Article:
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Area burn site approved for debris caused by recent storm

January 4, 2013

Workers from the city of Benton pick up yard debris on E. Sevier Street Thursday afternoon. Plans to help residents dispose of debris from the snow storm that hit the county on Christmas Day are being formulated by cities and will be announced soon.

State officials have approved a local burn site for debris resulting from the recent winter storm that affected many areas of Saline County.
The site is located behind the county airport off Reynolds Road.
Benton Mayor David Mattingly and County Judge Lanny Fite met to formulate plans for operation of the site.
Mattingly noted that signs will be posted to indicate the location.
The site will be open to the public Monday through Saturday between the hours of 7 a.m. and 4 p.m. Saline County employees will man the facility.
Residents who have the ability to clean up and haul debris from their property are welcome to take it directly to the burn site during the hours of operation, Mattingly said.
"Others who do not have the means to haul to the site are encouraged to begin bringing debris curbside to facilitate pickup and removal," he said. "Unfortunately, city and county employees cannot go onto private property to assist in the cutting and removal of debris."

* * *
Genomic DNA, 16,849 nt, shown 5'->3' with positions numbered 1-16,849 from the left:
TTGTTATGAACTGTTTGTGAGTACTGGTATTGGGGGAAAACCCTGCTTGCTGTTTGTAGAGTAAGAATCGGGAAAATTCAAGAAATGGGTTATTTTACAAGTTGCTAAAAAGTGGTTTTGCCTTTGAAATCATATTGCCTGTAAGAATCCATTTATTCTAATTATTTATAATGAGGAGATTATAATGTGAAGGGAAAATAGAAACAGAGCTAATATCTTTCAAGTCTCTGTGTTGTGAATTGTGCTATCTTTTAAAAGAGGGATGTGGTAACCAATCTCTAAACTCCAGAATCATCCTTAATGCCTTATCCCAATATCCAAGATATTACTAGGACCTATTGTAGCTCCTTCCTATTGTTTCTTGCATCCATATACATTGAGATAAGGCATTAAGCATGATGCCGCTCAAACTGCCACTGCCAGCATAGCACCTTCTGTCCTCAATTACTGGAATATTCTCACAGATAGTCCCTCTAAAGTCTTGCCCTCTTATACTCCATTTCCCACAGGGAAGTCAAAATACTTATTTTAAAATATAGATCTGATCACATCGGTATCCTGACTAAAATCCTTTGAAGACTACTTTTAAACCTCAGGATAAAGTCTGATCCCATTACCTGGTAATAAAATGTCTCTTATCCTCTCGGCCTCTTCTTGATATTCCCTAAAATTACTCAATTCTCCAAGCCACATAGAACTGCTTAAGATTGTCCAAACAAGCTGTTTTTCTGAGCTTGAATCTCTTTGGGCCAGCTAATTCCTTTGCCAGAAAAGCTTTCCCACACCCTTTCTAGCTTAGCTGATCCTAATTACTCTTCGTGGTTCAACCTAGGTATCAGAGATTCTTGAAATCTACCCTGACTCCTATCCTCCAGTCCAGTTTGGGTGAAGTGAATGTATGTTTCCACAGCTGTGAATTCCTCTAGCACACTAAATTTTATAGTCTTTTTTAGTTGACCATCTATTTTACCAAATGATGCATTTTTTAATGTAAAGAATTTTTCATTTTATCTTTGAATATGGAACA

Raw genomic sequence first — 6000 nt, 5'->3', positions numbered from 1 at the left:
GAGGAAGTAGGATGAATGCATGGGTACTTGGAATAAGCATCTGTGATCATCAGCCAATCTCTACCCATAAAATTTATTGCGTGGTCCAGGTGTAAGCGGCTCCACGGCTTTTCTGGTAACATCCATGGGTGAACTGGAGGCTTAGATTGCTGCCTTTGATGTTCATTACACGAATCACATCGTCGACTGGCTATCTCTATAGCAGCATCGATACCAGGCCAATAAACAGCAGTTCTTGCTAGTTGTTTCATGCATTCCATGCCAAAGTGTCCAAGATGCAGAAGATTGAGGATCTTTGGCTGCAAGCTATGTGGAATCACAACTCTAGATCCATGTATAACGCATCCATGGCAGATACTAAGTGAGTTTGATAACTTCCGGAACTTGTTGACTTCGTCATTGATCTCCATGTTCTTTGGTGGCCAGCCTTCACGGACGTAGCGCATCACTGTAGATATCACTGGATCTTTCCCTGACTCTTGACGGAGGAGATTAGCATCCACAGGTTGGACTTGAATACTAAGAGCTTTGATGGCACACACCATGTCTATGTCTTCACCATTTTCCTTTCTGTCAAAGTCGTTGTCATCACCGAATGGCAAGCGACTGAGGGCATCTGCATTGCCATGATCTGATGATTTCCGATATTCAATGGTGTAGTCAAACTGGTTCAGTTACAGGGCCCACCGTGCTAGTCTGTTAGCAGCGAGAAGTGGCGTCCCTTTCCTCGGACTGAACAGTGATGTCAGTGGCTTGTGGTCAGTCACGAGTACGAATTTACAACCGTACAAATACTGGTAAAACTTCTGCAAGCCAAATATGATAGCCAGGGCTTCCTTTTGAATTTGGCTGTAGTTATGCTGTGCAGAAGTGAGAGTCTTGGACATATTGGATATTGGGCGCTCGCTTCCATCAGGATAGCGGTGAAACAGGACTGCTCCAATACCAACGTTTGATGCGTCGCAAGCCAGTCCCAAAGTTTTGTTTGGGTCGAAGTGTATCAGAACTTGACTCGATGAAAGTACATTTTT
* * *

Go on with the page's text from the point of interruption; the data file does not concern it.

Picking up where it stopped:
Mattingly said as many employees as possible are being reassigned to facilitate the massive cleanup problem.
He encouraged residents to be patient with the process. "It will take several weeks to get this accomplished," he added.
Benton residents may report debris to be picked up at curbside by calling the Benton Street Department at 776-5990 or City Hall at 776-5900.
"If your debris is located in the utility right of way, you should contact Benton Public Utilities at 776-5930 for directions on how to proceed," he added.
Anyone who has suffered damage to a residence or other personal property is advised to contact the Saline County Office of Emergency Management at 303-5649 to report the nature of the damage.
Fite said this morning that he and other officials are scheduled to meet Saturday with representatives of the Federal Emergency Management Agency to determine possible assistance that can be made available to the county.
"As soon as we meet with FEMA tomorrow and learn whether they will help, we will begin picking up in the county right away," he said.
"We'll be making two passes — one in a couple of weeks, then a second one," he said. "We will be giving all the times once we determine how much help we'll get from the federal government."
The judge predicted that the cleanup process will take two to three months to complete. "It depends on how much help we receive on how quickly we can complete this. But even if we receive no help from FEMA, we'll get 35 percent from the state, since the governor has declared us a disaster area and it qualifies us for that funding."
He noted that the county has funds kept in reserve for disasters like the recent storm. "It shouldn't be a hardship, but it may delay some projects we had planned for 2013," he noted.
"This (cleanup) will come first," he added.

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